This blog has been packed up and moved to The (Almost) Daily Office on The (Almost) Daily News website. Visit me there, resubscribe (if you will) and I will enjoy connecting with you at my very own home.
Scrolling through my photographs this morning (this one was taken Feb. 26, the last shot of that day) I stopped to look at this one. The bright red (or orange, dark reds or golds) of the common House Finch never fails to stop me in my tracks. I appreciate his beauty — common though it is.
I looked at this elegant gentleman and my mind flew to the opening words from our Sunday worship service.
Whenever I hear Father Totman say these words, it makes me feel proud. It swells my heart with the joy of community, of togetherness, of duty, journey and hope.
I hope these words will inspire you, also.
Today I learned that my iconography teacher, Bernadette Weber, has passed away. I will never forget her.
The following is a re-posting of the original blog post, documenting our first meeting.
(Originally posted Sept. 24, 2009)
After church last Sunday a dear friend and I visited the studio of a local iconographer, Bernadette Weber. It was all part of the ARTrails of Southwest Washington Studio Tour (last chance this weekend) but we were on a mission to see just this one studio.
When Bonnie Jean and I entered the studio I felt my knees give and I could hear the force of Bonnie Jean’s indrawn breath match my own.
We knew we had entered a place were holy things happen.
We were surrounded by images of saints and angels, of joy and sorrow — and if there is a category of joyful sorrow, then that too. Bernadette had three or four pieces in various stages of completion, dirty brushes strewn about, half-finished drawings, well-used paint jars, rosaries galore, every inch of wall space covered with color and gold and shine. It was overwhelming and humbling, but welcoming.
It was a Gift to have been allowed inside her studio.
I found myself asking her, “So how do I get to be your student? Are you taking students? What do I do? How much money do I need to get started? When can I start? I need to do this!”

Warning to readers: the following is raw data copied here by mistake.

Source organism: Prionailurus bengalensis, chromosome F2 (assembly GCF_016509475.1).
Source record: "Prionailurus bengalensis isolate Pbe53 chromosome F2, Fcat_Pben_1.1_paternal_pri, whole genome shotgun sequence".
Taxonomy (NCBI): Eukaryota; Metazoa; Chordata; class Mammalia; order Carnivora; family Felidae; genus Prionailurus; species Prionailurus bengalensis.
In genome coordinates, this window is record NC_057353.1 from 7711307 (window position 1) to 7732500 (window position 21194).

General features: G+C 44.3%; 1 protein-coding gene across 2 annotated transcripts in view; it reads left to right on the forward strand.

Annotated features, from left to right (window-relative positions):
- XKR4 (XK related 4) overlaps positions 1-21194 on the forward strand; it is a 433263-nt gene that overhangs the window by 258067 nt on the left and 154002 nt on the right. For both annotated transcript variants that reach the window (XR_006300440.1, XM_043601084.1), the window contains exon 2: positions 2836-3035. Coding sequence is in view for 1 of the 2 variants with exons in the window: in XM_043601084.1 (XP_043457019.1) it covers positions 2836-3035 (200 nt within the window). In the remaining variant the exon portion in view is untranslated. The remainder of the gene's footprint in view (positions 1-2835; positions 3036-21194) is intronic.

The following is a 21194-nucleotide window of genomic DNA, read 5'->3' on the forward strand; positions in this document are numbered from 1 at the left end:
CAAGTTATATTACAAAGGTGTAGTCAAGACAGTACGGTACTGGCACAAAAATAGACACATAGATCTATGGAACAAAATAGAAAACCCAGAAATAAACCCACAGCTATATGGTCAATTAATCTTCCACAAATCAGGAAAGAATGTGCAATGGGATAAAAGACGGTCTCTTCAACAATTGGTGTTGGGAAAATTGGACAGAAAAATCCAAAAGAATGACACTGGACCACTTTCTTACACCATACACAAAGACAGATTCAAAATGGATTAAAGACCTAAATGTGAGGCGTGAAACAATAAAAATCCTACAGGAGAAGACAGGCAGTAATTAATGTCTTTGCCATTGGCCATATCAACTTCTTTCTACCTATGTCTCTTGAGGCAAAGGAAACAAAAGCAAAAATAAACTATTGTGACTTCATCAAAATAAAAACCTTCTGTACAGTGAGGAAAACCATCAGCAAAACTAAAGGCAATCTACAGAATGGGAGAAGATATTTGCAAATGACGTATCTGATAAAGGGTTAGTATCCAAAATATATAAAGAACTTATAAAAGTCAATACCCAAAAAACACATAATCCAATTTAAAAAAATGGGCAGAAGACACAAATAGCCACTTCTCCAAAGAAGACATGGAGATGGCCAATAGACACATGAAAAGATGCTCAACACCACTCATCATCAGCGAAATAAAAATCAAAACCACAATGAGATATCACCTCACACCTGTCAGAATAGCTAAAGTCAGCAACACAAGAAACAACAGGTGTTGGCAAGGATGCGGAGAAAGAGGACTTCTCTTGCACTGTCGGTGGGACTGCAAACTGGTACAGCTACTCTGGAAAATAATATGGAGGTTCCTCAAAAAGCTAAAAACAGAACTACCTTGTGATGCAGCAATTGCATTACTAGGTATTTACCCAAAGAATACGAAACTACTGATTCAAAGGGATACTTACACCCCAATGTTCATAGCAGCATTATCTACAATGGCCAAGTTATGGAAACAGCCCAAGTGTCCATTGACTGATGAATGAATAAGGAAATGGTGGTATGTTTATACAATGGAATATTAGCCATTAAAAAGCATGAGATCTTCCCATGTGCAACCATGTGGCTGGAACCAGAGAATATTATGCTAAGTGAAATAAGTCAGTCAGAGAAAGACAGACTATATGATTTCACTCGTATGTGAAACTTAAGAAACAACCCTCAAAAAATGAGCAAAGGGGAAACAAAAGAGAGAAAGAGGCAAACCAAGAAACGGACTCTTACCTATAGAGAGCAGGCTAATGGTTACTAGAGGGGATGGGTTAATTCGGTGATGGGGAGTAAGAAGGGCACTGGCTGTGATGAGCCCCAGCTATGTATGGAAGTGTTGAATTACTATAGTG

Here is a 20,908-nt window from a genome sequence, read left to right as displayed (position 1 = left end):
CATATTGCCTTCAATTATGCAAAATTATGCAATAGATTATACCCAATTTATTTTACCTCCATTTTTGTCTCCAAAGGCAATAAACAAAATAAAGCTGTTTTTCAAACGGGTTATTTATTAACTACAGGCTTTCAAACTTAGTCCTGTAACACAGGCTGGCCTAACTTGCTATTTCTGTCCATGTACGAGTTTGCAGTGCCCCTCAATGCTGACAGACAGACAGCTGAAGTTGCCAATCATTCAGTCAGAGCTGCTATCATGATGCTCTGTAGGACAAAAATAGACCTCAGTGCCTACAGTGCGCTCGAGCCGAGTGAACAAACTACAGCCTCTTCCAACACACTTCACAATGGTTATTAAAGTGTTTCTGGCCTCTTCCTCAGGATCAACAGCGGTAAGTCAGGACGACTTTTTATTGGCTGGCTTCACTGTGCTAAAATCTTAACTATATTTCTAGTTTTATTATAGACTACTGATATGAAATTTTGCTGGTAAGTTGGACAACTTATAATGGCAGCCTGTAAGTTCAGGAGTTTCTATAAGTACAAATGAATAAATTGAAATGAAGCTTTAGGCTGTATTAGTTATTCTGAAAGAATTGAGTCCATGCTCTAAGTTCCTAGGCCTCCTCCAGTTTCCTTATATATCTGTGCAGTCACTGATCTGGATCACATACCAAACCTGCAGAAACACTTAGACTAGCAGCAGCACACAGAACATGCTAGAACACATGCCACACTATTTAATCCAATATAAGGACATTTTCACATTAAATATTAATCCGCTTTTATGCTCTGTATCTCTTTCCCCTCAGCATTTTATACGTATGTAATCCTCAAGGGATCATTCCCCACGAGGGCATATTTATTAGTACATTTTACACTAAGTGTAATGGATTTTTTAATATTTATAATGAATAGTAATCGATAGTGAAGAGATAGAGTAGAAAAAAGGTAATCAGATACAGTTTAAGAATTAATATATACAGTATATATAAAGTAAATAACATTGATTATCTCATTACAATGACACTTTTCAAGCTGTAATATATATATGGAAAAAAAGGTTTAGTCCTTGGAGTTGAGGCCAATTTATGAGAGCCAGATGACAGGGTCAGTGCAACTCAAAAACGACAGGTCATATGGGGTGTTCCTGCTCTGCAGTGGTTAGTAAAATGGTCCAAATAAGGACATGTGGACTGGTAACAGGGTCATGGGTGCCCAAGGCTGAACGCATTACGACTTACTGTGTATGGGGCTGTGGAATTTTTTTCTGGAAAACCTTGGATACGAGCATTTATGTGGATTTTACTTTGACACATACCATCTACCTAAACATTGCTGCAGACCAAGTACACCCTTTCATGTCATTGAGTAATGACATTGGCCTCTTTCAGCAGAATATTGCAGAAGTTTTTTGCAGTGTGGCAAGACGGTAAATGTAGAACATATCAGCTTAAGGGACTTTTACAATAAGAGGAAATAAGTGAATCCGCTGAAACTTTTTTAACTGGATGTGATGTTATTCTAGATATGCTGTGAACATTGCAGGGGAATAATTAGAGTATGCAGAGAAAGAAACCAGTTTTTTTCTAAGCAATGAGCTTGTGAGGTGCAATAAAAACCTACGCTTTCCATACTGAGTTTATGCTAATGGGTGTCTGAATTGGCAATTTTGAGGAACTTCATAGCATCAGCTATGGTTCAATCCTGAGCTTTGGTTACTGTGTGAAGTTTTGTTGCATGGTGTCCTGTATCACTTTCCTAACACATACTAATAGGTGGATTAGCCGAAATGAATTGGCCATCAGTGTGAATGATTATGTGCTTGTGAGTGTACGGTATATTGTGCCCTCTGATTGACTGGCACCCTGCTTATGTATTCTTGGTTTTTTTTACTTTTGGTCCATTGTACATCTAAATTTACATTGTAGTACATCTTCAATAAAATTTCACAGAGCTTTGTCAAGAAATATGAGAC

It’s very uncharacteristic of me to be so bold, so pushy (okay, in this situation anyway, I’m well aware that I can be pushy in others!)
But Bernadette seemed to be familiar with my brand of enthusiasm. She told a story of a man who had walked into her studio and shouted, “I MUST do this! How do I start? I want to start NOW!”
“The essential feature of the icon is a presence of the unutterable that flows out of a material form.” -Fr. Egon Sendler SJ
I can’t wait to get started. Would you mind if I took you on this journey with me?
Later, while I was her student, I blogged about my journey: A Journey Into Icon Writing Begins Tomorrow (here you can see an icon Bernadette wrote featuring St. Catherine of Siena, one of my favorite saints); Day One Icons: Blessing, Gesso-ing and Preparation; Day 3 of Icon Writing; Day 4 of Icon Writing; Missing Jesus Face; Day 6 of Icon Writing: I Love My Jesus; and this is my favorite, featuring Bernadette’s spiritual teaching, Day 7: Icon Writing with Jesus; and my last post before I gave my mother the icon for Christmas, The Same Jesus; my next planned icon, An Angel, Raphael.
I have gathered these links together for my own use, mainly. I don’t expect anyone to click through them. But it was quite a journey. Bernadette led me into the very heart of the Spirit within.
You are honored, Bernadette. Thank you.
(Note: I hope that you will forgive the liberties I have taken with the Psalter reading for today. I added my own caps to the words ‘King,’ ‘He,’ ‘Master,’ and ‘Him,’ because when I read this passage this morning, that is how my heart read those words.)
Note: I am playing catch up with my Lenten posts. With the results of the Great Backyard Bird Count coming in, it was a hectic work week for me. I can look back on this day in my Momento iPhone app to see what I was up to, what I was doing or talking about on my blogs, Facebook and Twitter.
On this day I was fielding calls and emails from readers, telling me about the birds in their own backyard or asking questions … which I LOVE!
Also, a little Pine Siskin was found dead at my bird feeders, prompting me to take down all of my feeders and sanitize them thoroughly. Even though it was obvious that the bird had died from injuries, you never know if she acquired those injuries because she was sick and therefore slow to avoid the claws of a feral cat or the talons of a hawk.
A reminder that it is our duty to care for God’s creation is never out of place, especially during the Lenten season.
God’s grace to you, my friends.